The underlying darkness of this book belies the easy reading. (Although certainly the book is leavened by ample dark humor as well.) We meet characters who have constructed various worldviews, relationships, and identities in attempt to make meaning of their lives -- e.g. History, Patriotism, Community Leader -- only to witness these meaning-making structures collapse around them. Sure, we might scoff at some of the characters' thinking, which often comes across as vain, pedestrian, self-righteous. However, because Acampora is so skilled, she doesn't just take pot shots at her characters and leave them sitting prey to easy scorn. Somehow, they remain somewhat sympathetic, no matter how misguided. As the author stated herself in an interview on "The Avid Reader" podcast, it's somehow made clear that the characters are doing the best they can with their (ironically) limited (internal) resources, and that on some level, all the characters have good intentions. It's like reading some more merciful and less creepy Yankee version of Flannery O'Connor that instead of leaving you feeling confirmed that mankind is dumb and pretty much damned, you're left feeling inspired to develop a little more empathy and feelings of grace toward the total asshat on the cellphone who's inexplicably tailgating you.

It's worth mentioning that Acampora does a great and NOT overdone or contrived job of creating subtle linkages between some of the stories and characters. This enhances everything and makes the reader do just the right amount of work. It's NOT one of those horrible affairs where everyone in the end Comes Together to stand around staring at the Grand Canyon or some shit, Being As One and marveling at the INTERCONNECTEDNESS.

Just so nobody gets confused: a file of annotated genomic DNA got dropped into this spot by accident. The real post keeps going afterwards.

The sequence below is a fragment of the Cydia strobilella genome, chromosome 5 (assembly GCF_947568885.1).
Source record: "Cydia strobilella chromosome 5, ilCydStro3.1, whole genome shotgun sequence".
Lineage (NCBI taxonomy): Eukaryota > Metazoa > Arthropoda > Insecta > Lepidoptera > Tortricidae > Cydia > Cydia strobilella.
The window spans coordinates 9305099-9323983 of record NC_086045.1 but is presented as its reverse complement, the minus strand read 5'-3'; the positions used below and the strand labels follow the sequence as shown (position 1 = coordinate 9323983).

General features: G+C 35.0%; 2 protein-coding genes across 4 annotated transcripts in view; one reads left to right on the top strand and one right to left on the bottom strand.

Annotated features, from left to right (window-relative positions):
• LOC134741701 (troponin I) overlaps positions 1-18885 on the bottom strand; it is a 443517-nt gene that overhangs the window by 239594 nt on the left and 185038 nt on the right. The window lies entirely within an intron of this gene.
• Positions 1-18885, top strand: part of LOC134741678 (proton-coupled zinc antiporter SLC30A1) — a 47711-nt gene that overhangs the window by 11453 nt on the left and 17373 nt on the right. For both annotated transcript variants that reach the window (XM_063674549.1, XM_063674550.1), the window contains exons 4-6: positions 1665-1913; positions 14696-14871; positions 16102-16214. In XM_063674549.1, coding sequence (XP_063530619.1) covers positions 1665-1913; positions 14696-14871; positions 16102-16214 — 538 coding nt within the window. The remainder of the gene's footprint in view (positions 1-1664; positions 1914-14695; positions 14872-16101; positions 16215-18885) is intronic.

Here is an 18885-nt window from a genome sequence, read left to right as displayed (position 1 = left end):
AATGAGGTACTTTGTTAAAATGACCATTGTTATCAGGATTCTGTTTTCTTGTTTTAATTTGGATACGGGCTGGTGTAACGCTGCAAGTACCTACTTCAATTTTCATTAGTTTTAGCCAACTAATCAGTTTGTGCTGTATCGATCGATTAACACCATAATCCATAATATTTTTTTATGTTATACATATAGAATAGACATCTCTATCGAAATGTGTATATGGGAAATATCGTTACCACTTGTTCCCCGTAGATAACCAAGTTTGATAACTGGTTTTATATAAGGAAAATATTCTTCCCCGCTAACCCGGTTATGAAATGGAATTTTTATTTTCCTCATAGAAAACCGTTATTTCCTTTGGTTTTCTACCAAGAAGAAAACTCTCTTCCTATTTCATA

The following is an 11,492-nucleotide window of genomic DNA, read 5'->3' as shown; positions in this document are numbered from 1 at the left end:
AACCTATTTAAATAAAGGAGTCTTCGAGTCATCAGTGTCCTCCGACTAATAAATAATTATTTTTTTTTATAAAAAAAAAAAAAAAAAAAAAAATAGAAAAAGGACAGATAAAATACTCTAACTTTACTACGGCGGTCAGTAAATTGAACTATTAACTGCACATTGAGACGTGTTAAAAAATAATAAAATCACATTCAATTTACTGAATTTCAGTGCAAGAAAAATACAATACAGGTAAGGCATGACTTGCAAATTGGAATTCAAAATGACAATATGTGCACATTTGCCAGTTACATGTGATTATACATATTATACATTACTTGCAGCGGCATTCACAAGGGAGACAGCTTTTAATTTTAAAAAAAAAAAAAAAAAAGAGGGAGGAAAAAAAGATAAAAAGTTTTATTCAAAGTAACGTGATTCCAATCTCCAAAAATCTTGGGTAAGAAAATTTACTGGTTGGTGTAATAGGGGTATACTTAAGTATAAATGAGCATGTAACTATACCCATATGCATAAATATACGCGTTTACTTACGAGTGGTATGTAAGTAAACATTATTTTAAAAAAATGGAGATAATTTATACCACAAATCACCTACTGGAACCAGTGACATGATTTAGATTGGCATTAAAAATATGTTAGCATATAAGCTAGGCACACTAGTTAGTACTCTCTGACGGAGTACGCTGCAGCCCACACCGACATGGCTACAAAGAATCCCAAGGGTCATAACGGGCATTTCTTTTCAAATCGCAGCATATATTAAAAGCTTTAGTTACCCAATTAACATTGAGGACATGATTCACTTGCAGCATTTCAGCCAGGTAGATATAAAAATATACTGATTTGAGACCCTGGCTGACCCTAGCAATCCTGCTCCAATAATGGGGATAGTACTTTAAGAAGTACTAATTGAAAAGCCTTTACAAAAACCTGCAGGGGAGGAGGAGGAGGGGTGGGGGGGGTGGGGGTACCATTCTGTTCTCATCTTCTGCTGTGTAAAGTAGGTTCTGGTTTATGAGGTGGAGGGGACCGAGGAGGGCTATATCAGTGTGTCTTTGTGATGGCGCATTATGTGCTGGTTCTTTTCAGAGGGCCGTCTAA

If I had to say two more words that this book is about: Real Estate. But like, in the fullest possible sense. Acampora is amazing at doing the whole "house (or village) as psyche" thing: all the characters in this book are buying, selling, expanding, remodeling, designing, furnishing, inspecting, decorating, destroying, preserving -- and even installing avant-garde, vermin-themed art installations onto! -- their houses. And it all means something, and it's fabulous.

This is already too long, but I want to give a shout out to some favorite stories to look out for:

"The Umbrella Bird" - an ultimate "what if?" kind of story about an atypical and fascinating midlife crisis of sorts that may leave a partner wishing he'd just gotten the red convertible instead?

"Floortime" - linked to the above, and one of the best and most original, unsentimental stories I've seen about raising a child with autism - fierce and devastating.

"The Virginals" - totally amazing and unique story about a far-too-neglected topic in short fiction, and one perhaps way familiar to anyone who's lived in New England or worked at a museum (I have both!): historical reeenactors! Great detailed story about the allure and peril of fetishizing history - with an unexpected creative twist at the end!